Is This Head-Bumping Horse Aggressive or Confused?

Food-aggressive horses might escalate their attempts to ask for treats, like bumping humans with their heads, to more aggressive food-guarding behavior, one equine behaviorist says.
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aggressive or confused horse
Food-aggressive horses might escalate their attempts to ask for treats, like bumping humans with their heads, to more aggressive food-guarding behavior, such as food-guarding or even herding people. | Photo: iStock

Q.As part of my equine therapy, I work with a gelding that is 16 years old. He is stabled with two mares, and there are three others in the pasture across from him. I am 63 years old, and I had no experience with horses until two years ago. I do not ride this horse, but I brush him and know limited things to work on with him in the round pen.

Since I’ve been working with him, he will take his head now and then and bump me. I was told this is a sign of affection. I had grown to be more comfortable with this after I heard that. A few weeks ago he suddenly began bumping his head into me over and over in one session. That concerned me and scared me, as I fall easily.

The owner and horsewoman that works with me suggested that she put him in a large arena to let him run around and get rid of some of his energy. I followed her into the arena and sat on the mounting block, which was right next to the rail and near the entrance/exit gate. At first he took off for a short time and ran around. He then started to gallop right along the rail. He flew past me at full speed. He’d fly past me, make a small circle around, and again hug the rail and fly past me. This happened about three times, and I was getting very nervous. I had a friend on the other side of the rail, and I told her I needed to get out of there. I no sooner said that when again he flew past me, but this time he turned around afterward to face me, and flew past me, heading right at me. I immediately got out of there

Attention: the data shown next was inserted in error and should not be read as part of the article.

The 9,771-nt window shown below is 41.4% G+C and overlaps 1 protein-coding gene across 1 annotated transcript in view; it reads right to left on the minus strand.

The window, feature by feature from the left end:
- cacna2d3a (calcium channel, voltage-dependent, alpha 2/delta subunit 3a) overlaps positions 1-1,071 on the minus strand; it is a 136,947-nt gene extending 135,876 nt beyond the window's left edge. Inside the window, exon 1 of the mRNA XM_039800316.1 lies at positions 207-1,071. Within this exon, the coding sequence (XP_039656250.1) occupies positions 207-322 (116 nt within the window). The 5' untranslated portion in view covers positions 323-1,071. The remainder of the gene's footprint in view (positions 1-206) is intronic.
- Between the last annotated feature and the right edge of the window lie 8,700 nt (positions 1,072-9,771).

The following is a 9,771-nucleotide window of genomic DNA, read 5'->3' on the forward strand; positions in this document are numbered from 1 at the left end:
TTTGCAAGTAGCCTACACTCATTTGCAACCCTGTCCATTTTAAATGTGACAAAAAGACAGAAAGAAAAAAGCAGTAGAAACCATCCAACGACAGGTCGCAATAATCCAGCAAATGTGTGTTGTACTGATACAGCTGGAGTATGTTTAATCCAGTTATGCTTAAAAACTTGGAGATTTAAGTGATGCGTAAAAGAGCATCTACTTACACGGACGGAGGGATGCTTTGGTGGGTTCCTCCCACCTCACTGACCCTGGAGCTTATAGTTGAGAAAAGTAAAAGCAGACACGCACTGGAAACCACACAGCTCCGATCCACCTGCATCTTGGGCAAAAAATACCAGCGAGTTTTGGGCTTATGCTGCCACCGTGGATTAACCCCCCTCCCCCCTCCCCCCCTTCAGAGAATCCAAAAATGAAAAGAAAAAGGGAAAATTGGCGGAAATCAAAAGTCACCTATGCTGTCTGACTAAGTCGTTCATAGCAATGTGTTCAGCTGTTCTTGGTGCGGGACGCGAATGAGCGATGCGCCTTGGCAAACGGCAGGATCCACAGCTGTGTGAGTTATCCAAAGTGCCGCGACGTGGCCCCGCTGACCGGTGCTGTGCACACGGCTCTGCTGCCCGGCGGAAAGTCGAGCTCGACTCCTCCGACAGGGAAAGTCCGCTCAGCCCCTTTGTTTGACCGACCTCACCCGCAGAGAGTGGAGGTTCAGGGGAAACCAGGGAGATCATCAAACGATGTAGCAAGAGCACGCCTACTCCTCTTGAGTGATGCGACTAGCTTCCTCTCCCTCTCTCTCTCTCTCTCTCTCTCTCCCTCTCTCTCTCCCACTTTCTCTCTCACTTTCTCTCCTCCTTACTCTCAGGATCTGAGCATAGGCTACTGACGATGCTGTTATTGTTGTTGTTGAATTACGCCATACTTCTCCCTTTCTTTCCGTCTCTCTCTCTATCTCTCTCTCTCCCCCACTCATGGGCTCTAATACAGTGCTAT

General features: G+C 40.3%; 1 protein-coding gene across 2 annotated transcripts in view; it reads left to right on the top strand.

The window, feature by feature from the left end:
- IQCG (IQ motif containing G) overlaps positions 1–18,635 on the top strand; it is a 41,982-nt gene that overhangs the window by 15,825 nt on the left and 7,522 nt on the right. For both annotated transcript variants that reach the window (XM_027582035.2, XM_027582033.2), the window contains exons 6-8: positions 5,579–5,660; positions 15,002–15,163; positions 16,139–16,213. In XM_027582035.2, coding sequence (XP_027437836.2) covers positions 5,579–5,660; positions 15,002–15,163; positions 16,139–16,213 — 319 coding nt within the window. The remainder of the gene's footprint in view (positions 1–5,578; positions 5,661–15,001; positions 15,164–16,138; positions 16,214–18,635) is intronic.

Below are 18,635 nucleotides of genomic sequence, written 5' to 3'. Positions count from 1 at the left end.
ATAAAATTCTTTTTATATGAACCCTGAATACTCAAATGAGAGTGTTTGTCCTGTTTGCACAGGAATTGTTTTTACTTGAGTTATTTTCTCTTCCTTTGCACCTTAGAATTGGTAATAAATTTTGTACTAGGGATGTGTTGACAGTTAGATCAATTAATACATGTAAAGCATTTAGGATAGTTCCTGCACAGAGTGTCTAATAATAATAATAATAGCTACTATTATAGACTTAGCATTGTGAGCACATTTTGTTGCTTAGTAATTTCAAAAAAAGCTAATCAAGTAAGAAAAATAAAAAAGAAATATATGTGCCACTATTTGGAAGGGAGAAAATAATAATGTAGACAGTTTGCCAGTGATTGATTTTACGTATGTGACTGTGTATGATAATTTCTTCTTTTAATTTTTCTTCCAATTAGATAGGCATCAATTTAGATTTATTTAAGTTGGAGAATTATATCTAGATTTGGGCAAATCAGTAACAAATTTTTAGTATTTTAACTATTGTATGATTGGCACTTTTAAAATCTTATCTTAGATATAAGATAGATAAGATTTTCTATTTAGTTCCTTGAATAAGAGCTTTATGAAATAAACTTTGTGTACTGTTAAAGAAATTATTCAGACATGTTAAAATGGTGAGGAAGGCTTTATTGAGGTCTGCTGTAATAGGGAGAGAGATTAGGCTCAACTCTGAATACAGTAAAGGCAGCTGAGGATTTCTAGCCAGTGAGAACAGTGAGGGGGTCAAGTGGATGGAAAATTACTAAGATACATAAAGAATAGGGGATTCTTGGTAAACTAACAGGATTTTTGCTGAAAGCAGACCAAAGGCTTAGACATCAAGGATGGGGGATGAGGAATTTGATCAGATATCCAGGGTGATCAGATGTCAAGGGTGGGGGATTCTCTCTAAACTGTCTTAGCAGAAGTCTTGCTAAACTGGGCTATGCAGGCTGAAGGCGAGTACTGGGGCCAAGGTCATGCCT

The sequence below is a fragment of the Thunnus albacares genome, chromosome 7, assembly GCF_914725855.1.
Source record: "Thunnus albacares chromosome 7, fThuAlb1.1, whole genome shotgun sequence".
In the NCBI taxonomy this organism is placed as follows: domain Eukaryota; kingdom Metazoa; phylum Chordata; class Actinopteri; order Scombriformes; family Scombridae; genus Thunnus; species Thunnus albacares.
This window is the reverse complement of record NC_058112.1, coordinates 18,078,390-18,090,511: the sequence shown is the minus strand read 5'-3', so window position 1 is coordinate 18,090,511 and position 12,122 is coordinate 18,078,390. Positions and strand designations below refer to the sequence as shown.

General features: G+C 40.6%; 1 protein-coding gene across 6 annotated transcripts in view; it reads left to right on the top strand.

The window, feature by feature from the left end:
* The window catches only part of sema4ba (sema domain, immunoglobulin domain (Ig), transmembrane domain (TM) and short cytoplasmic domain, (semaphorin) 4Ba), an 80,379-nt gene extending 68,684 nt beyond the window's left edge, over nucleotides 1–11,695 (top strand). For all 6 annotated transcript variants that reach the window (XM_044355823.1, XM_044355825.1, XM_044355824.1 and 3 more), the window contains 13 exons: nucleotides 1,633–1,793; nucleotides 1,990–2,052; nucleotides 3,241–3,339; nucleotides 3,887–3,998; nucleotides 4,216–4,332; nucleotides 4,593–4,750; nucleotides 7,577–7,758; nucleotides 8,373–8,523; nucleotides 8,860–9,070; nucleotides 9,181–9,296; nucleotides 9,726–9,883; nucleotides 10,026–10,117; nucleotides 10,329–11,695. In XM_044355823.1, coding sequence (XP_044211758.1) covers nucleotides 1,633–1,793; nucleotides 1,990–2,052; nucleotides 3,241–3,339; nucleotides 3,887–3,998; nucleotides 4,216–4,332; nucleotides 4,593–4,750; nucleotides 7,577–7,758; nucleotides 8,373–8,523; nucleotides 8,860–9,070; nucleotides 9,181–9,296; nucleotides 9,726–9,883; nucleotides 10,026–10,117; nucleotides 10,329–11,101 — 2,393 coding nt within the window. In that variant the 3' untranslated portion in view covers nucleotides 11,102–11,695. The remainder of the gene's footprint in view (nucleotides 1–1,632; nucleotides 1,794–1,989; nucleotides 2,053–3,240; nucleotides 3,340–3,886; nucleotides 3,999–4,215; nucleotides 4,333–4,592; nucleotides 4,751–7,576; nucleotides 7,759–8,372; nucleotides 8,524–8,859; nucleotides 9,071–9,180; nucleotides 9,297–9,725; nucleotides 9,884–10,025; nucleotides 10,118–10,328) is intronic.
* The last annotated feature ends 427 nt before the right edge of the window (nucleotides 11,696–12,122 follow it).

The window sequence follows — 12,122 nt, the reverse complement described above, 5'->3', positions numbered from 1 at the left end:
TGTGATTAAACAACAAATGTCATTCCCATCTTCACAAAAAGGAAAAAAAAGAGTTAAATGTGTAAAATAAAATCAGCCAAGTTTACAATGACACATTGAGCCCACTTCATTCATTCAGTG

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Sue M. McDonnell, PhD, is a certified applied animal behaviorist and the founding head of the equine behavior program at the University of Pennsylvania’s School of Veterinary Medicine. She is also the author of numerous books and articles about horse behavior and management.

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